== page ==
The proof is in the pudding and sticks out like a sore thumb. The Stan Bowman led drafting and development team drafted 26 defensemen, five of which have ever seen the NHL ice (19%). Klas Dahlbeck (154), Stephen Johns (124), Adam Clendening (86), Michael Paliotta (2) and Justin Holl (2). Holl just played his first NHL game, on January 31st after toiling in college and the minors since 2010. This is not a list of accomplished future Hockey Hall of Famers.

To put it bluntly, this list is terrible.

Relative to his divisional peers over the same period of time:

Minnesota was at 18%
Nashville was at 25%
Dallas was at 25%
St. Louis is at 33%

Once again, while Stan Bowman was better than his predecessor, but still falls short of the alleged accolades which have proclaimed him as a great drafter and player developer.

If fingers need to be pointed at the now aging defense that have just as many questions today as they did in game one of the season, you can point them at the empty pockets this team has failed to refill with defensive talent.

In full disclosure, they have been better as of late. Players like Chad Krys, Henri Jokiharju and Ian Mitchell have shown a lot of promise. It should not have taken them eight years to figure this formula out, though. At this rate, they will have to unload one of these kids, or worse, to get out from under some of these crippling contracts that have handcuffed this team.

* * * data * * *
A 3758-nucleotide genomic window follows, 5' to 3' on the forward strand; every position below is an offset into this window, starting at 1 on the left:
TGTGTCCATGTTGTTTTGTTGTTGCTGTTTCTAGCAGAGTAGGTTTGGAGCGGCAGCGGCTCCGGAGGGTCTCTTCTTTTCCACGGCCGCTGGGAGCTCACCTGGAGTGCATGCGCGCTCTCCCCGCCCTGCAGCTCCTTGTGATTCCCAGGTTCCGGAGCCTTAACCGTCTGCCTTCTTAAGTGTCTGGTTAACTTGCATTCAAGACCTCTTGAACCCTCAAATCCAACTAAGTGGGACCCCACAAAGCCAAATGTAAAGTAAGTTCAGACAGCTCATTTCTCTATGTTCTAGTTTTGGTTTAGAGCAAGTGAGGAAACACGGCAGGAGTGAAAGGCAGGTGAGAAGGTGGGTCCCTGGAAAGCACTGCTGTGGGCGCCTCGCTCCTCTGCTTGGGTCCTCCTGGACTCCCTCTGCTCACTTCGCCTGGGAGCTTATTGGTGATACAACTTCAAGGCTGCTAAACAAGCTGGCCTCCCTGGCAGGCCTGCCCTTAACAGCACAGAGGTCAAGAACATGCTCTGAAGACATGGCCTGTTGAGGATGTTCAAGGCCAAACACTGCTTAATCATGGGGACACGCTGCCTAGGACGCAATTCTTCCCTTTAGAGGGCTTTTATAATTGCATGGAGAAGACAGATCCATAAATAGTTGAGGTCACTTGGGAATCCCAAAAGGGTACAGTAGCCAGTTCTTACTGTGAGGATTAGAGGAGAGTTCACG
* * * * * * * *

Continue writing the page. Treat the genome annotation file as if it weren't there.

That, folks, is another subject for another series, though.

Just to complete the exercise, we can take a brief look at the goalies. If there is a position that is generally “hopes and prayers” when drafting young, under developed kids, goaltender would be that position.

DraftRound-PosPlayerNHL Games (as of 2/2/18)
20072-86Josh Unice
20102-58Kent Simpson1
7-191Mac Carruth
20117-211Johan Mattsson
20127-191Brandon Whitney
7-199Matt Tomkins
20146-179Ivan Nalimov
20162-83Wouter Peeters

Bowman and the Blackhawks have drafted eight goaltenders since 2007 and one has ever seem NHL ice. Some of you may remember the name Kent Simpson for his single period of play, in relief of Antti Raanta, during the 2013-14 season.

Then again, most of you may not.

Relative to his divisional peers over the same period of time:

Minnesota was at 28% overall, but 0 for 5 2010/17
Nashville was at 42% overall, but 3 for 8 2010/17
Dallas was at 22% overall, but 2 for 7 2010/17
St. Louis was at 25% overall, but 1 for 6 2010/17

In ten years, the Blackhawks have not been able to draft and develop a single goaltender of even backup quality; for any team. The list includes, not one, but two second round draft picks. This is supposed to be the “gold standard of NHL franchises” though.

I tend to think otherwise, and I feel like we have just shown you why.

About Jeff Osborn

Jeff has covered the Blackhawks since 2009 with his former website www.puckinhostile.com and podcast The Puckin Hostile Shoutcast until 2017, when he moved over to The Rink. After a short hiatus to cover the inaugural Seattle Kraken season, he came back to Blackhawks coverage and started "The Net Perspective" podcast to discuss goaltending and goaltender development.